- The Washington Times - Saturday, December 30, 2006


By Peter Wood

Encounter Books, $25.95, 304 pages


Having a bee in one’s mouth is an old-timer’s way of saying that one is talking too vociferously and too heatedly. Peter Wood, provost of King’s College in New York City, likes the phrase so much that he uses it for the title of his latest book describing anger and its uses in modern America.

In classical times anger was recognized as part of the human makeup but if not controlled, disastrous to the holder. Aristotle wrote that anger undermines our ability to choose wisely. The Romans always preached control and noted that while the barbarian might run amok, a true Roman never took leave of his senses. The thinking man would always dominate the emotional man.

Stoicism has been part of the Western tradition for over two millennia and has been preached, practiced and admired throughout American history; that is up until now.

In “A Bee in the Mouth,” Mr. Wood examines popular culture in detail and notes what you might call the philosophical changes that have taken place during the last two generations. At one time the cowboy movie was the quintessential representation of America. In “High Noon,” Gary Cooper was the prototypical American hero, a soft-spoken man, not given to boasting or flamboyance, but of extraordinary competence. He was modest enough to ask for assistance, but when it was not forthcoming — and he was clearly worried about what lay ahead — he was able, nevertheless, to perform superbly.

In today’s America, however, Gary Cooper would not quite fit in. He does not protest enough, he does not wear his heart or his anger on his sleeve. He keeps it to himself, rather than letting it all hang out.

Mr. Wood feels that we now live in an age of what he calls angri-culture. Stemming from the anti-intellectualism of the 1960s, when accepted norms of behavior were rejected because they had been established by “dead white men” and everyone over 30 was an enemy to progress, it became “cool” to be angry. It established one’s persona as an activist who cared deeply, and in many cases replaced the need for thought. Being angry felt good, and often made one, if only briefly, the center of attention.

The author spends some time comparing current popular music with what has gone before. Hip-hop is particularly instructive because its singers are always angry; they call all women including their close relatives whores, and continually threaten violence. What are they so angry about? The social order, presumably; the world does not give them the respect and opportunities they deserve and accordingly they threaten mayhem. Hip-hop, fortunately, will eventually die but one wonders whether its replacement will not be equally angry, if perhaps a bit more musical.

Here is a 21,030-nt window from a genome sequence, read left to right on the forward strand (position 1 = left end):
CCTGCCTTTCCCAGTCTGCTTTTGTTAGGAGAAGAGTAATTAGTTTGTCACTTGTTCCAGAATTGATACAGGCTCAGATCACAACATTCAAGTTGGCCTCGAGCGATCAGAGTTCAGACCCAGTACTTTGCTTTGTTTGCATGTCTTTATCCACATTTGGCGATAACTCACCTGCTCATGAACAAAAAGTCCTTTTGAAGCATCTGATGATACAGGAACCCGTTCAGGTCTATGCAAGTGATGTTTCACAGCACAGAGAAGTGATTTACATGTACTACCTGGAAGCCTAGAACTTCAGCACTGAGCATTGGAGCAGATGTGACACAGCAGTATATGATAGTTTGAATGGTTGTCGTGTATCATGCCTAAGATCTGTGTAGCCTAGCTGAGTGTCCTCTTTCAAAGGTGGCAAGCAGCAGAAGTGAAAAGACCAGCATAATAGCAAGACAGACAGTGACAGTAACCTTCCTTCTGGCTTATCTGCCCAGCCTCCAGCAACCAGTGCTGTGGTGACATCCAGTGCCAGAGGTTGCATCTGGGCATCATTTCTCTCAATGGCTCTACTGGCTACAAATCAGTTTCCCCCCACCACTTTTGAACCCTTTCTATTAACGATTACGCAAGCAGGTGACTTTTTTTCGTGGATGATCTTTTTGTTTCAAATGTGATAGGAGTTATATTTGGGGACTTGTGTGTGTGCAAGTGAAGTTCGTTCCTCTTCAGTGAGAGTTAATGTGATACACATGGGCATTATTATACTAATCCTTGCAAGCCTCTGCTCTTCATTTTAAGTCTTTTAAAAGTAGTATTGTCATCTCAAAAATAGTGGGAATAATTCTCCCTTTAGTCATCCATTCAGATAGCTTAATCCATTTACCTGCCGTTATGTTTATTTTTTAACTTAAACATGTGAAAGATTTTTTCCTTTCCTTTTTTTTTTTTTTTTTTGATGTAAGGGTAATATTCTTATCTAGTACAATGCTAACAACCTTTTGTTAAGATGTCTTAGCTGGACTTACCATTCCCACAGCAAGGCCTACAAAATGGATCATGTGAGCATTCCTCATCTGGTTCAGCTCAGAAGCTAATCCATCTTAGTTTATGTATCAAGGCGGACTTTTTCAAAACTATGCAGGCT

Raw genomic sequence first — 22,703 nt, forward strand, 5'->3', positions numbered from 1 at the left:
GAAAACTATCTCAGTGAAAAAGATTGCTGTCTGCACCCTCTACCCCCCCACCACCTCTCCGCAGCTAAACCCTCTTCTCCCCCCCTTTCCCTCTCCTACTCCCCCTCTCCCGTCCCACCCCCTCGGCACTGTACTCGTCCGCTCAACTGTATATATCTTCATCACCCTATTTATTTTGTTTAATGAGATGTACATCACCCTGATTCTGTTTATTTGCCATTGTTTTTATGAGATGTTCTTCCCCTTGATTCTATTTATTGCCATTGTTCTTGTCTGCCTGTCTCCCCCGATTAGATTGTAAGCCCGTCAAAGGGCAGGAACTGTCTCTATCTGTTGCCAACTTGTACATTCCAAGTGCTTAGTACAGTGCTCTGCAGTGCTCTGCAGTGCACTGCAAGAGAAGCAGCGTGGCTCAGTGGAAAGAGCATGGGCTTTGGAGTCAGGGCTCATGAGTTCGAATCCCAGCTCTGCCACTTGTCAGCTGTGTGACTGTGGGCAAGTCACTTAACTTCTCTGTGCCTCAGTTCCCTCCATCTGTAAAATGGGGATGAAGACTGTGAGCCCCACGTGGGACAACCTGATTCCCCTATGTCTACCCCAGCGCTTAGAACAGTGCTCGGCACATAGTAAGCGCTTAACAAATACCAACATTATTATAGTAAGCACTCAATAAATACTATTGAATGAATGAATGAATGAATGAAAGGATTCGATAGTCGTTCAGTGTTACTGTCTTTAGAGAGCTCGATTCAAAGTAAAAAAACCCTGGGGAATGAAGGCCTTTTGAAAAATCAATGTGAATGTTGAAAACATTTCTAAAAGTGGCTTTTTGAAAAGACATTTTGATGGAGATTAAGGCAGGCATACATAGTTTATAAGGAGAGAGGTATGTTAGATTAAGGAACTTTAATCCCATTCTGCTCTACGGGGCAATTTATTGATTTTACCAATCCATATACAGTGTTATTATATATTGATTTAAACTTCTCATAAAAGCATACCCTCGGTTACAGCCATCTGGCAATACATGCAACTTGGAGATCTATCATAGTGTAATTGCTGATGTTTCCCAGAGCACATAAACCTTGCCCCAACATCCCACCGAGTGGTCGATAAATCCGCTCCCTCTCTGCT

We see how anger has become a criterion of success in almost every modern endeavor. In tennis John McEnroe achieved celebrity status despite, or perhaps because of, the fact that he seemed perpetually angry. Pete Sampras, who replaced him as national champion and was a far better player, was criticized because he lacked color, meaning he didn’t provide copy for tired sports writers by arguing with the umpire or screaming at the fans.

It is in politics, however, that the new anger has become most prominent. The author states that it is evident in both the left and the right, but the left has the most practitioners, those who have abandoned Descartes’ “I think, therefore I am” for “I am angry, therefore I am important.” They avoid discussing issues by sneering at the lack of intellectual sophistication of Reagan, the two Bushes or whomever they are attacking, because what is important is not the matter under discussion but the character of the person talking.

On the right there are such masters of the verbal put-down as Ann Coulter. Each side has its star performers who are enjoyed more for their partisanship than their wit.

Not too many years ago a television show called “Crossfire” became very popular. It consisted of a conservative and a liberal arguing current affairs, two literate and obviously angry men. The producers wanted noise and anger, rather than consensus and solutions. In time the show began to resemble mud wrestling, and eventually disappeared.

As happens in dynamic societies changes in cultural modes bring about new industries. We now have squadrons of Ph.D.s in psychology giving lessons in anger management; publishers churn out books on when to be angry and when not, and how to make that anger useful for you. Anger, as the author points out, is now embedded in our national culture and we are all learning how to deal with it.

But what of the future? There are a few straws in the wind that might give one hope. “Crossfire” died a deserved death, and every year equally shallow TV programs die. Unfortunately, they are all replaced.

In sports, however, old standards are still maintained. While in professional football it is perfectly legal to break your opponent’s arms, legs or ribs, one has to do it in a sportsmanlike manner. Unsportsmanlike conduct is heavily penalized.

When the gifted quarterback of the Atlanta Falcons, Michael Vick, made an obscene gesture to the fans who were booing him, he was fined and required to make a public apology. Since his gesture was no different from gestures commonly seen on our streets during heavy traffic, one realizes there are still boundaries in American life one cannot cross.

Football cannot be sneered at or demeaned. It may well be that the professional athlete may assume the model role that our educators and elected government leaders have abandoned. If so, more power to him, and to the commissioners and referees who decree sportsmanlike conduct.

Sol Schindler writes from Bethesda, Md.

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